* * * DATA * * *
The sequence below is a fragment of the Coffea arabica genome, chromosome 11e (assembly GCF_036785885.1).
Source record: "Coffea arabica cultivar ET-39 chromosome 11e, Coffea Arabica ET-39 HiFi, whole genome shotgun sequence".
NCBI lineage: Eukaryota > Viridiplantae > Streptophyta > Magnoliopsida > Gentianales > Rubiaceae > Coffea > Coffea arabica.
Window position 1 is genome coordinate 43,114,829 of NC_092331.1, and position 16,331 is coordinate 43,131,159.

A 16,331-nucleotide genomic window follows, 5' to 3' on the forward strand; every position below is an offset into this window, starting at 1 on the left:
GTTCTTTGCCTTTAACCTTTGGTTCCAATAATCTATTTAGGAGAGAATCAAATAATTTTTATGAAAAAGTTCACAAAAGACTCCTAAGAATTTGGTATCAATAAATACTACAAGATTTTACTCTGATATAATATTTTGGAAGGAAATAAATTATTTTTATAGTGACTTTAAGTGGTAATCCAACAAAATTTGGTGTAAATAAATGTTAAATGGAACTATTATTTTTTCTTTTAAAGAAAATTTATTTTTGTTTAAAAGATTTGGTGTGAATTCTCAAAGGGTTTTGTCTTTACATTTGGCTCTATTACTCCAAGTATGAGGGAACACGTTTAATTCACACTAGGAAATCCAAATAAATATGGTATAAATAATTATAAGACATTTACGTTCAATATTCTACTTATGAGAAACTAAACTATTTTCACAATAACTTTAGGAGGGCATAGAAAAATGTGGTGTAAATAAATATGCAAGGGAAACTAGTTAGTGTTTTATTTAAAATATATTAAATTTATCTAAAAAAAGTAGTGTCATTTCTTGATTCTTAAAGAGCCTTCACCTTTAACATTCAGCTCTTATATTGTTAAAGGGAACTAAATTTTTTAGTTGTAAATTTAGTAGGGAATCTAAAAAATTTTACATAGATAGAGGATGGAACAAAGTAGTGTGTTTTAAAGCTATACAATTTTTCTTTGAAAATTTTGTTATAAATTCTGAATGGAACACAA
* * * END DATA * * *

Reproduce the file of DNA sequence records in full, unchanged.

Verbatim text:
The sequence below is a fragment of the Coffea arabica genome, chromosome 11e (assembly GCF_036785885.1).
Source record: "Coffea arabica cultivar ET-39 chromosome 11e, Coffea Arabica ET-39 HiFi, whole genome shotgun sequence".
NCBI lineage: Eukaryota > Viridiplantae > Streptophyta > Magnoliopsida > Gentianales > Rubiaceae > Coffea > Coffea arabica.
Window position 1 is genome coordinate 43,114,829 of NC_092331.1, and position 16,331 is coordinate 43,131,159.

A 16,331-nucleotide genomic window follows, 5' to 3' on the forward strand; every position below is an offset into this window, starting at 1 on the left:
GTTCTTTGCCTTTAACCTTTGGTTCCAATAATCTATTTAGGAGAGAATCAAATAATTTTTATGAAAAAGTTCACAAAAGACTCCTAAGAATTTGGTATCAATAAATACTACAAGATTTTACTCTGATATAATATTTTGGAAGGAAATAAATTATTTTTATAGTGACTTTAAGTGGTAATCCAACAAAATTTGGTGTAAATAAATGTTAAATGGAACTATTATTTTTTCTTTTAAAGAAAATTTATTTTTGTTTAAAAGATTTGGTGTGAATTCTCAAAGGGTTTTGTCTTTACATTTGGCTCTATTACTCCAAGTATGAGGGAACACGTTTAATTCACACTAGGAAATCCAAATAAATATGGTATAAATAATTATAAGACATTTACGTTCAATATTCTACTTATGAGAAACTAAACTATTTTCACAATAACTTTAGGAGGGCATAGAAAAATGTGGTGTAAATAAATATGCAAGGGAAACTAGTTAGTGTTTTATTTAAAATATATTAAATTTATCTAAAAAAAGTAGTGTCATTTCTTGATTCTTAAAGAGCCTTCACCTTTAACATTCAGCTCTTATATTGTTAAAGGGAACTAAATTTTTTAGTTGTAAATTTAGTAGGGAATCTAAAAAATTTTACATAGATAGAGGATGGAACAAAGTAGTGTGTTTTAAAGCTATACAATTTTTCTTTGAAAATTTTGTTATAAATTCTGAATGGAACACAA